If an easement is attached to a property, it is called an appurtenant easement. If you have an easement appurtenant, you have a right to use another person’s property (the servient estate) in exchange for the owner’s benefit (dominant estate). Because it does not benefit or attach to a dominant estate, an easement is inherently personal and does not pass with the land.

As shown in the illustration, the owners of lots 5 and 6 may come to an agreement that the owner of lot 5 will not erect a structure that will obstruct his or her neighbor’s view of the lake. It’s referred to as a “negative easement.” Navigation easement is a term used to describe the right of aeroplanes to operate below particular altitudes over or near property adjoining an airport (aerial navigation).

As a result of the “floating easement” problem, many easement disputes end up in court due to a lack of clarity about the scope of the easement and who is responsible for maintaining it. If utility lines are to be laid to the land in the future, an access easement may not be acceptable. An easement or right-of-way is deemed to be of a suitable and convenient width if it is located by a grant that does not specify its particular width.

The terms “easements” and “profits” should not be used interchangeably. The right to take soil, minerals, or other land products is known as a profit. A license isn’t a right to use someone else’s land; it’s just permission to do so for a certain reason, and it can be withdrawn at any time.

  1. A merger occurs when the dominant estate’s owner acquires control of the servient one.
  2. If a fence is erected across an easement right-of-way, the owners of the dominating estate are demonstrating their intent to abandon the easement.
  3. Release: When the dominant estate owners release their interest in the servient estate, usually through a quitclaim deed.
  4. When a reason for which an easement was created is no longer relevant.
  5. Easements can be seized by eminent domain or lost through adverse occupancy in cases of eminent domain.
  6. When the grantee uses the easement for an improper purpose, it is referred to as overburdening.

When a servient tenement owner can’t develop his property without incurring additional costs, he can’t cancel an easement. A private right to eminent domain would be infringed upon if the owner of the servient tenement tried to move the easement for personal reasons.

A formal agreement that lets one person use the property of another person for a certain reason.

A contract that says someone else can use a property for a certain reason.

A person’s right to use someone else’s land in a certain way that doesn’t involve taking any of the land’s natural products or any of the soil, or a person’s right to stop the owner of that land from using that land in a certain way. Most easements are rights of way, easements for light, or easements for water to flow over or through someone else’s land.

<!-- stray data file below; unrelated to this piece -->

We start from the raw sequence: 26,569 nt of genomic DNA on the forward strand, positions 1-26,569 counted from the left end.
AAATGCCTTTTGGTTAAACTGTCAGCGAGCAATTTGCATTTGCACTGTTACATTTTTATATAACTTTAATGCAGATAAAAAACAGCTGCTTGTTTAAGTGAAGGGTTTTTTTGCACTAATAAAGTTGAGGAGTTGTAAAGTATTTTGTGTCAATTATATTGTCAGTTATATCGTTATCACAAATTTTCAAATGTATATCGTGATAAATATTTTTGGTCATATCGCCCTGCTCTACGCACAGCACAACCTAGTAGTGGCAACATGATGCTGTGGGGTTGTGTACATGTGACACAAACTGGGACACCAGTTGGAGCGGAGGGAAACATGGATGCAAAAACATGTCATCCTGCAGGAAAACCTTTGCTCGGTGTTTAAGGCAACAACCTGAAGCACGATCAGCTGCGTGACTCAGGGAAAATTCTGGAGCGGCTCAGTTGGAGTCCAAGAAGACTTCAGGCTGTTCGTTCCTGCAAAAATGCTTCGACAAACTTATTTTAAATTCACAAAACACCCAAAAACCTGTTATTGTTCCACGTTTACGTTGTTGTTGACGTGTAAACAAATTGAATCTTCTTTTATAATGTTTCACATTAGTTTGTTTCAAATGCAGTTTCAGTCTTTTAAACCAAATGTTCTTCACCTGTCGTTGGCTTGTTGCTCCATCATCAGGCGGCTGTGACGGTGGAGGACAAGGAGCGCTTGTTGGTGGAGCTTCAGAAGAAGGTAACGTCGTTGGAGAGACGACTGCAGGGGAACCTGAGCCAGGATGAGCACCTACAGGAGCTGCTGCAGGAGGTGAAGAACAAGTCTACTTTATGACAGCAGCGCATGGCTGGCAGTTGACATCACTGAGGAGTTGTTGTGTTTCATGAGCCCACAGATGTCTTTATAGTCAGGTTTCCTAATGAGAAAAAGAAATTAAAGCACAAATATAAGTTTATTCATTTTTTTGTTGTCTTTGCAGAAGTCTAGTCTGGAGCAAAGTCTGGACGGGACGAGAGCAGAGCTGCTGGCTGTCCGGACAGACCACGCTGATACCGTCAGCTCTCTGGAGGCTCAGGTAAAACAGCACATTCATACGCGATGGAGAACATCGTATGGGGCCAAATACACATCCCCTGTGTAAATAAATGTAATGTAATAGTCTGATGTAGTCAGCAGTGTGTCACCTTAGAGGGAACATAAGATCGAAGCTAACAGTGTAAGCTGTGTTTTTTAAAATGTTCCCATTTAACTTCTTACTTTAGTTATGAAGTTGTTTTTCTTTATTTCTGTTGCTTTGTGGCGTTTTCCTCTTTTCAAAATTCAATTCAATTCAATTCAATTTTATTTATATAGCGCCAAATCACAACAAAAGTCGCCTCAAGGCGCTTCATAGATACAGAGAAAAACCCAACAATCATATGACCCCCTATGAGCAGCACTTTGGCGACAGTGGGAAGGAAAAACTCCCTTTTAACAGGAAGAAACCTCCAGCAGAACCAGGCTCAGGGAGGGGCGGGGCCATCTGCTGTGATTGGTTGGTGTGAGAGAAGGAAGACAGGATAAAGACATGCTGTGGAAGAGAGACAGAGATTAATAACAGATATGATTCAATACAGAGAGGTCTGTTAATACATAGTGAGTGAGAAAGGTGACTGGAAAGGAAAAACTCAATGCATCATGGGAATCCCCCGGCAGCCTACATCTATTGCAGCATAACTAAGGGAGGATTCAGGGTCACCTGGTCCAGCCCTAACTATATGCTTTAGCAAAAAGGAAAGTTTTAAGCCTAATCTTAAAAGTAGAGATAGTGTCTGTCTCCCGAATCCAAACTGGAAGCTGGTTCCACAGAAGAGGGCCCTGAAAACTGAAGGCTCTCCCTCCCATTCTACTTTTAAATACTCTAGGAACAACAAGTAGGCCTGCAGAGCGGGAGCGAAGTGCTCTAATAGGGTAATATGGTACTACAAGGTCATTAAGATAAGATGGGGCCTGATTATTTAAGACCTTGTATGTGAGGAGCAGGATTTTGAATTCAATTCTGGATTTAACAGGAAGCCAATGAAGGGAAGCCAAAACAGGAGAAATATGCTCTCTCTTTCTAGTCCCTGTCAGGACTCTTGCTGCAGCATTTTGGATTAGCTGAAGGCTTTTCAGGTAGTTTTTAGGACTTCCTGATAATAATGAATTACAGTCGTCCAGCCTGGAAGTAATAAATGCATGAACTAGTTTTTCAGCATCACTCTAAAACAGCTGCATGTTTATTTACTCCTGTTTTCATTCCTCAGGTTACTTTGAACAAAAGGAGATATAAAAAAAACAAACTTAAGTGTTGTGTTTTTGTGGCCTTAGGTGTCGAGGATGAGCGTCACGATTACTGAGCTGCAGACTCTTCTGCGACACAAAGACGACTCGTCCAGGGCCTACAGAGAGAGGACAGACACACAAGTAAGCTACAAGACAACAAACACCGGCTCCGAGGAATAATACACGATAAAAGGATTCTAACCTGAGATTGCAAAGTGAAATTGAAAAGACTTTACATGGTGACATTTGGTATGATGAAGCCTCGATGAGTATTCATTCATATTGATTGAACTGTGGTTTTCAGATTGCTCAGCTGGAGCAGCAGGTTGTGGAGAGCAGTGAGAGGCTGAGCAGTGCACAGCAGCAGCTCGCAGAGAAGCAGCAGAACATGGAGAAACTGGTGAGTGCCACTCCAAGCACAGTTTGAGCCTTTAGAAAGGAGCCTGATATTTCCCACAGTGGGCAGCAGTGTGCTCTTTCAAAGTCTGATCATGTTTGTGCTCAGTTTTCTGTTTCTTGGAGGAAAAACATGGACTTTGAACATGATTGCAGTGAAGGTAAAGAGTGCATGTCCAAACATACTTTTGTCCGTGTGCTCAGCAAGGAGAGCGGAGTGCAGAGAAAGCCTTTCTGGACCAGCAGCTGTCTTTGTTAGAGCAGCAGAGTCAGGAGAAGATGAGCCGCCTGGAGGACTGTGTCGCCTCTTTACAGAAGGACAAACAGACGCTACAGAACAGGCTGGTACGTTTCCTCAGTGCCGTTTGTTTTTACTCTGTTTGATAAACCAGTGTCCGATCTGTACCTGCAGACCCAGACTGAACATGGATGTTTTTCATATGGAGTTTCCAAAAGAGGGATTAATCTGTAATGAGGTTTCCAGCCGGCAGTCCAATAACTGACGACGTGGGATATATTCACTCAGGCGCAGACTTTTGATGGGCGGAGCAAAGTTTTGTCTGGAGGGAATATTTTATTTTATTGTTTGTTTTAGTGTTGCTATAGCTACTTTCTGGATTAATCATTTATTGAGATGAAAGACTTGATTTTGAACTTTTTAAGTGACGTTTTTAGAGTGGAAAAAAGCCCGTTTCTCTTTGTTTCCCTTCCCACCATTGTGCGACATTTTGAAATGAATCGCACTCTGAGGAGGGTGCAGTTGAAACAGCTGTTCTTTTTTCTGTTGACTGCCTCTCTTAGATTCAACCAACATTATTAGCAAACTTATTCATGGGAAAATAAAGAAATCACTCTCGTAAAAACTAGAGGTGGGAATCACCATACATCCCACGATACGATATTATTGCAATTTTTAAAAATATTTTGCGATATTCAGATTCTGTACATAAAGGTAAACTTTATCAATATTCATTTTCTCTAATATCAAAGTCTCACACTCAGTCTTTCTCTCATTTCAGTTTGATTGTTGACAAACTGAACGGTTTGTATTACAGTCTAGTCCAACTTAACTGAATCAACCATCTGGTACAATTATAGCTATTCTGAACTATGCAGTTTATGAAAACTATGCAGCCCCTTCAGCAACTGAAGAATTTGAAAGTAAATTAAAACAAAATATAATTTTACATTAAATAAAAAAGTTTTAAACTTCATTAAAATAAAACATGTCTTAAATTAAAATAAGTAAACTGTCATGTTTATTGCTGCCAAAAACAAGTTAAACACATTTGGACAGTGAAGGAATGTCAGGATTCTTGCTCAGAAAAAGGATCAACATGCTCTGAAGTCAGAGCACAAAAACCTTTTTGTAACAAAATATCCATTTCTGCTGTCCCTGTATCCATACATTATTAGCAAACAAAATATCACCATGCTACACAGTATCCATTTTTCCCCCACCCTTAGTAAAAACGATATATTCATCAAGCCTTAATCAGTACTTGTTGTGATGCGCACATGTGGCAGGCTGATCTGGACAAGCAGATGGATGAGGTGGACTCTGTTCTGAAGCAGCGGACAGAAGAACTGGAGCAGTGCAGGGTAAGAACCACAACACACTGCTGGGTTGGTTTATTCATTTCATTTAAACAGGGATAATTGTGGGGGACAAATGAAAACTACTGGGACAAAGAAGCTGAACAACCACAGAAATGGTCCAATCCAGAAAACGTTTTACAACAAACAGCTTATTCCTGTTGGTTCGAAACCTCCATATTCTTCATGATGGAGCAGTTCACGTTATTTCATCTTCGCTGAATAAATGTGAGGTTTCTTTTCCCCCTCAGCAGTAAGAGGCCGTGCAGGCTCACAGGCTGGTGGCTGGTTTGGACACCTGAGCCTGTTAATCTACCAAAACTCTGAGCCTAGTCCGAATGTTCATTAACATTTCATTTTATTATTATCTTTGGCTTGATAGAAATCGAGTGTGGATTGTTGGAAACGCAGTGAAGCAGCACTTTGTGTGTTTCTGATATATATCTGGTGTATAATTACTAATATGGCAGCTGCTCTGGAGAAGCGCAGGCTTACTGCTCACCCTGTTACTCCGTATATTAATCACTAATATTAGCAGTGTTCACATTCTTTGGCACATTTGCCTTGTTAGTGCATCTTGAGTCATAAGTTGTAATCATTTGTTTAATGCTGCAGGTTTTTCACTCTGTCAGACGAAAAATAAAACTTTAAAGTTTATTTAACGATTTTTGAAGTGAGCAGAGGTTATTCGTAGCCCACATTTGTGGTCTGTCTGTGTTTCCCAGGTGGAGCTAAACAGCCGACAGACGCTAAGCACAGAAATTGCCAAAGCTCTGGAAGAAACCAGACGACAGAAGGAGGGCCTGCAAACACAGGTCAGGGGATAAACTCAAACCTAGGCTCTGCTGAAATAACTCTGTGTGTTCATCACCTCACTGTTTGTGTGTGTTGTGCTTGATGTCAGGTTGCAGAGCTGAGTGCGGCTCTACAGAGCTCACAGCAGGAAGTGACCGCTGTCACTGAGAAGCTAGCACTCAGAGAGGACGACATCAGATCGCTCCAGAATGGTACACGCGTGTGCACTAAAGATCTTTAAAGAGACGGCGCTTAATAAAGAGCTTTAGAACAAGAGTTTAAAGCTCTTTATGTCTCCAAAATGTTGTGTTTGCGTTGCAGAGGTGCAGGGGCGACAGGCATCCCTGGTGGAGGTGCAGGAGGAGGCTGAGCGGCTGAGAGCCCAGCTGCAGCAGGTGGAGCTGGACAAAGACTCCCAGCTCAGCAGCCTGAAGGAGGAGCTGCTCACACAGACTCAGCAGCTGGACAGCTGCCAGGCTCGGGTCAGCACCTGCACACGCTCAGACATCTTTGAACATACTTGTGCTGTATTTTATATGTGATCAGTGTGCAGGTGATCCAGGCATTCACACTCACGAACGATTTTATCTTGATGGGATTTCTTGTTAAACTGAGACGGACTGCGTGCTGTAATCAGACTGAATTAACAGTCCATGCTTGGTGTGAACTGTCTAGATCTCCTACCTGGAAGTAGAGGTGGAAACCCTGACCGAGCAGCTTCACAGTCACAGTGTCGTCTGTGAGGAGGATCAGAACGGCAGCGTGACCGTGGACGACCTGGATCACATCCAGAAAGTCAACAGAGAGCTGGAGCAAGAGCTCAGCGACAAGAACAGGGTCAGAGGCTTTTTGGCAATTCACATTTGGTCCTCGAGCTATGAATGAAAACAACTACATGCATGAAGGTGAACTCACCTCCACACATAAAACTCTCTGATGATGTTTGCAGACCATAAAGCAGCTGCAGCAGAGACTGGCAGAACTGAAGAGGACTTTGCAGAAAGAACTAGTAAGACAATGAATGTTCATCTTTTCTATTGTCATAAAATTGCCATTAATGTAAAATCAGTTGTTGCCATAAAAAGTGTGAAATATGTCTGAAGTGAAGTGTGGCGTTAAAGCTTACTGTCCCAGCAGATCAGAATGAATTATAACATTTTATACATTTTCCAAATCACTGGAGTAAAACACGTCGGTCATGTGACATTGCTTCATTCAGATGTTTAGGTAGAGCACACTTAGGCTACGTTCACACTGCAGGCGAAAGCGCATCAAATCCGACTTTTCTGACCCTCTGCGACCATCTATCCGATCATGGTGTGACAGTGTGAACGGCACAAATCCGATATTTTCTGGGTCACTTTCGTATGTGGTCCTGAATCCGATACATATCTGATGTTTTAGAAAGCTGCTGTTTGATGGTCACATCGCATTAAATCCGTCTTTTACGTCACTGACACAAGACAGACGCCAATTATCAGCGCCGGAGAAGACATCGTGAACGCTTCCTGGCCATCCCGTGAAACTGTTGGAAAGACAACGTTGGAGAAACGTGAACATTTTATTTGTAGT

Easement appurtenant

An easement that runs alongside the property. Property 3 in the diagram includes a 30-foot highway easement over lot 1. This easement is attached to and passes with 3 regardless of whether the owner of 3 expressly transfers the easement when 3 is sold. It also binds the succeeding owner of 1 regardless of whether the title to 1 mentions the easement. The right to travel over another’s land, party barriers, and shared roadways are all instances of easements apparent. In a condominium, easements appurtenant include the right to walk over the parking lot, have utility lines go through the walls, or have a sewer pipe run beneath the property surface. The owners of the lots in the cul-de-sac (dominant tenements) in the figure have access to the lake via lots 2 and 4. (servient tenements).

An easement formed on one parcel of property (the servient tenement) for the benefit of another parcel of land (the dominant tenement).

A continuing right of use including a connection between two pieces of land: a dominant parcel that benefits from a servient parcel.

Easement that stays in place even after the owner of an asset changes.

Easement by estoppel

The right of use is generated when a landowner grants another landowner permission to rely on her land.

Easement by expressed grant

A special agreement between the concerned parties creates an easement.

Easement by implication

An easement created as a result of a landowner selling property to which access requires crossing other land owned by the landowner. By implication, easements are formed when they are reasonably necessary, when the need is obvious at the time the land is ceded, and when the need appears to be permanent in nature.

Easement by necessity

An easement granted by a court of law when justice and necessity demand it, particularly in a classic landlocked scenario (see lot 3 in the preceding figure). This form of easement requires two basic components: There must have been a common grantor of the dominant and servient properties, and the reasoning for the easement must be reasonable necessity, not merely convenience. For example, if George Brown possessed lots 1-6 (as shown in the diagram) and then ceded lot 3 to Jane Lee without mentioning any easement of passage across lot 1, most courts would presume an easement by necessity. This easement is based on the parties’ anticipated intentions. The statute of frauds does not apply because the easement is created by operation of law, and no written agreement is required. Also known as an implied gift easement.

Easement by prescription

An easement obtained via the open, continuous, and unfavourable use of real property over a predetermined time period.

The acquisition of an easement right via open, public, and continual assertion of the right, which is detrimental to the subordinate land owner’s interest. The time it takes to get the right of easement by prescription varies by state.